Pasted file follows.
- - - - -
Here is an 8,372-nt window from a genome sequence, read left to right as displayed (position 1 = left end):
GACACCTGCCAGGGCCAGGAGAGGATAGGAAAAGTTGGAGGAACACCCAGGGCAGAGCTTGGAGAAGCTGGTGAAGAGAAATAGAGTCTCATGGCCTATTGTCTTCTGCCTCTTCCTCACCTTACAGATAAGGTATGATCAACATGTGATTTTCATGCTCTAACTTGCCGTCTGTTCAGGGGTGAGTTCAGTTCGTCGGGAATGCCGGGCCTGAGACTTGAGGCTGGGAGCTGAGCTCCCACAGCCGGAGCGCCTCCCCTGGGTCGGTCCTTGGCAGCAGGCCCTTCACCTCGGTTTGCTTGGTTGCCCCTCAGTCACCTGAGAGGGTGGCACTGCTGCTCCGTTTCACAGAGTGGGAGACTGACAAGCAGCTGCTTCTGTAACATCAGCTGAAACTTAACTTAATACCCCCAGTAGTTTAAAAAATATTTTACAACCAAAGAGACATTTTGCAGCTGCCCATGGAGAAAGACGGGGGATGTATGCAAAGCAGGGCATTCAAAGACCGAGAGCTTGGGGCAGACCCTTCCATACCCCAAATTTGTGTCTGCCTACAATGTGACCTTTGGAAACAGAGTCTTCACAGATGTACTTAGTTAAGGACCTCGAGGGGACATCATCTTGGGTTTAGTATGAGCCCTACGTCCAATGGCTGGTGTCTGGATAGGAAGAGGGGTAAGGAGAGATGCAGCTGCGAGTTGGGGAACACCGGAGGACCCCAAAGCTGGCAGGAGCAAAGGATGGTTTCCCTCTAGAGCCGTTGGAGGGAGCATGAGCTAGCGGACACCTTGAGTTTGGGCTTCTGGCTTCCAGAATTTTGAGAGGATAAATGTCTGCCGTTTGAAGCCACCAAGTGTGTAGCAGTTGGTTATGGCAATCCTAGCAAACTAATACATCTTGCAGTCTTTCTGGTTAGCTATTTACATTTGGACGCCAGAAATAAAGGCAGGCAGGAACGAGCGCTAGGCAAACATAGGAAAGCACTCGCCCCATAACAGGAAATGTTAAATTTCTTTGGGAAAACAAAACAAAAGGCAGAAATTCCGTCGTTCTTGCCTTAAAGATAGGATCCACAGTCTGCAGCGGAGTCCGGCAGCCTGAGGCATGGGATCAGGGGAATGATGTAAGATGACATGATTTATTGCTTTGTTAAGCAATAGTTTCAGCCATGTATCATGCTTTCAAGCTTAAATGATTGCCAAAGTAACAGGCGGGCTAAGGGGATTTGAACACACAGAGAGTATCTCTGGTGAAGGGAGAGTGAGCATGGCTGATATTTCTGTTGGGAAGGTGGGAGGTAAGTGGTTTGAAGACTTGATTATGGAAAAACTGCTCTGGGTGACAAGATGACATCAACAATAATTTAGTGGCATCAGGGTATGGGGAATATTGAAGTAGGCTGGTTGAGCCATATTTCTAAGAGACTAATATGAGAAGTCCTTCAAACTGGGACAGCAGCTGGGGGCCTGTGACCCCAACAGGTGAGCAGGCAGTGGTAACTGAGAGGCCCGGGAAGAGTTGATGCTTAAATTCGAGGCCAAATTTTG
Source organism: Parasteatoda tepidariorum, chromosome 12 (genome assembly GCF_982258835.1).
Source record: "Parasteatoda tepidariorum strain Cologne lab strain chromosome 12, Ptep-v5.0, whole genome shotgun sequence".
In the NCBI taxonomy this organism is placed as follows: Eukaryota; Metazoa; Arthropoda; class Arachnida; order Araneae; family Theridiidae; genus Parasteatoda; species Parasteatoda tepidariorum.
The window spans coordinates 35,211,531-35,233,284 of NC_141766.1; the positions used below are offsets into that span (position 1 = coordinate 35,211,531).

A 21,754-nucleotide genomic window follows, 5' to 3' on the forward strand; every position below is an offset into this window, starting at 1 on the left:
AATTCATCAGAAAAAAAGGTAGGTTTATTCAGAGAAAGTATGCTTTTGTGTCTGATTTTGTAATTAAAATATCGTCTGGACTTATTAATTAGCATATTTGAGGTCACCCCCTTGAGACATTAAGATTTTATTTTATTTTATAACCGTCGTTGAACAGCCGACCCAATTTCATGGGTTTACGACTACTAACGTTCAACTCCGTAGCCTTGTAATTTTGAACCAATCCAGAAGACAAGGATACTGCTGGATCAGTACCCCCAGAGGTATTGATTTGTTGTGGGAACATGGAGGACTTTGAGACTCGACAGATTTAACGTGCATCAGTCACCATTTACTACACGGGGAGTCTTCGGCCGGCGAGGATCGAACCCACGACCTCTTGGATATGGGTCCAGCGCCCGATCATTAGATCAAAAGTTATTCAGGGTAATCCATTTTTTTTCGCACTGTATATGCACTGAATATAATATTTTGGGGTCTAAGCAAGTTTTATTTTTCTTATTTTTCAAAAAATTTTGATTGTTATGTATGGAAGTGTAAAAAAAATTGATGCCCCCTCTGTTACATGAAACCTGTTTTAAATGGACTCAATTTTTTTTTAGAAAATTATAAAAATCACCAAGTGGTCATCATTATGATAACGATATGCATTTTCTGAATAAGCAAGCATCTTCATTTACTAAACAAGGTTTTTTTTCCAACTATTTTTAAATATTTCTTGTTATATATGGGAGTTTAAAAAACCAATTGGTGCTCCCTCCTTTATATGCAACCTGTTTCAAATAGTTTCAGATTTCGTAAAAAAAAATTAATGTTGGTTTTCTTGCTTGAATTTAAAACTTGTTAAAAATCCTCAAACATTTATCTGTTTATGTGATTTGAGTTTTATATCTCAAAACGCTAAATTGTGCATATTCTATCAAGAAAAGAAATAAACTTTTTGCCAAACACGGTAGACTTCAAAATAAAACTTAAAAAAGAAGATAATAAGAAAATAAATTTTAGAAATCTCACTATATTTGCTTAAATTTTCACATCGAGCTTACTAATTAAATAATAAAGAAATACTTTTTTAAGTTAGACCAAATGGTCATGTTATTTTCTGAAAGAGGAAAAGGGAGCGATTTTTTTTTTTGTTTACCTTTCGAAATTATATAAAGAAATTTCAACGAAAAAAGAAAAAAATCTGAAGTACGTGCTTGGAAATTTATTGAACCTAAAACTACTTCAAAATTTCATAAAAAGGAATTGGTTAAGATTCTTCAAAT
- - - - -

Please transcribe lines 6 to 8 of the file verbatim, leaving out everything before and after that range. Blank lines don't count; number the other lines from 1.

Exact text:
The window spans coordinates 35,211,531-35,233,284 of NC_141766.1; the positions used below are offsets into that span (position 1 = coordinate 35,211,531).

A 21,754-nucleotide genomic window follows, 5' to 3' on the forward strand; every position below is an offset into this window, starting at 1 on the left:
AATTCATCAGAAAAAAAGGTAGGTTTATTCAGAGAAAGTATGCTTTTGTGTCTGATTTTGTAATTAAAATATCGTCTGGACTTATTAATTAGCATATTTGAGGTCACCCCCTTGAGACATTAAGATTTTATTTTATTTTATAACCGTCGTTGAACAGCCGACCCAATTTCATGGGTTTACGACTACTAACGTTCAACTCCGTAGCCTTGTAATTTTGAACCAATCCAGAAGACAAGGATACTGCTGGATCAGTACCCCCAGAGGTATTGATTTGTTGTGGGAACATGGAGGACTTTGAGACTCGACAGATTTAACGTGCATCAGTCACCATTTACTACACGGGGAGTCTTCGGCCGGCGAGGATCGAACCCACGACCTCTTGGATATGGGTCCAGCGCCCGATCATTAGATCAAAAGTTATTCAGGGTAATCCATTTTTTTTCGCACTGTATATGCACTGAATATAATATTTTGGGGTCTAAGCAAGTTTTATTTTTCTTATTTTTCAAAAAATTTTGATTGTTATGTATGGAAGTGTAAAAAAAATTGATGCCCCCTCTGTTACATGAAACCTGTTTTAAATGGACTCAATTTTTTTTTAGAAAATTATAAAAATCACCAAGTGGTCATCATTATGATAACGATATGCATTTTCTGAATAAGCAAGCATCTTCATTTACTAAACAAGGTTTTTTTTCCAACTATTTTTAAATATTTCTTGTTATATATGGGAGTTTAAAAAACCAATTGGTGCTCCCTCCTTTATATGCAACCTGTTTCAAATAGTTTCAGATTTCGTAAAAAAAAATTAATGTTGGTTTTCTTGCTTGAATTTAAAACTTGTTAAAAATCCTCAAACATTTATCTGTTTATGTGATTTGAGTTTTATATCTCAAAACGCTAAATTGTGCATATTCTATCAAGAAAAGAAATAAACTTTTTGCCAAACACGGTAGACTTCAAAATAAAACTTAAAAAAGAAGATAATAAGAAAATAAATTTTAGAAATCTCACTATATTTGCTTAAATTTTCACATCGAGCTTACTAATTAAATAATAAAGAAATACTTTTTTAAGTTAGACCAAATGGTCATGTTATTTTCTGAAAGAGGAAAAGGGAGCGATTTTTTTTTTTGTTTACCTTTCGAAATTATATAAAGAAATTTCAACGAAAAAAGAAAAAAATCTGAAGTACGTGCTTGGAAATTTATTGAACCTAAAACTACTTCAAAATTTCATAAAAAGGAATTGGTTAAGATTCTTCAAAT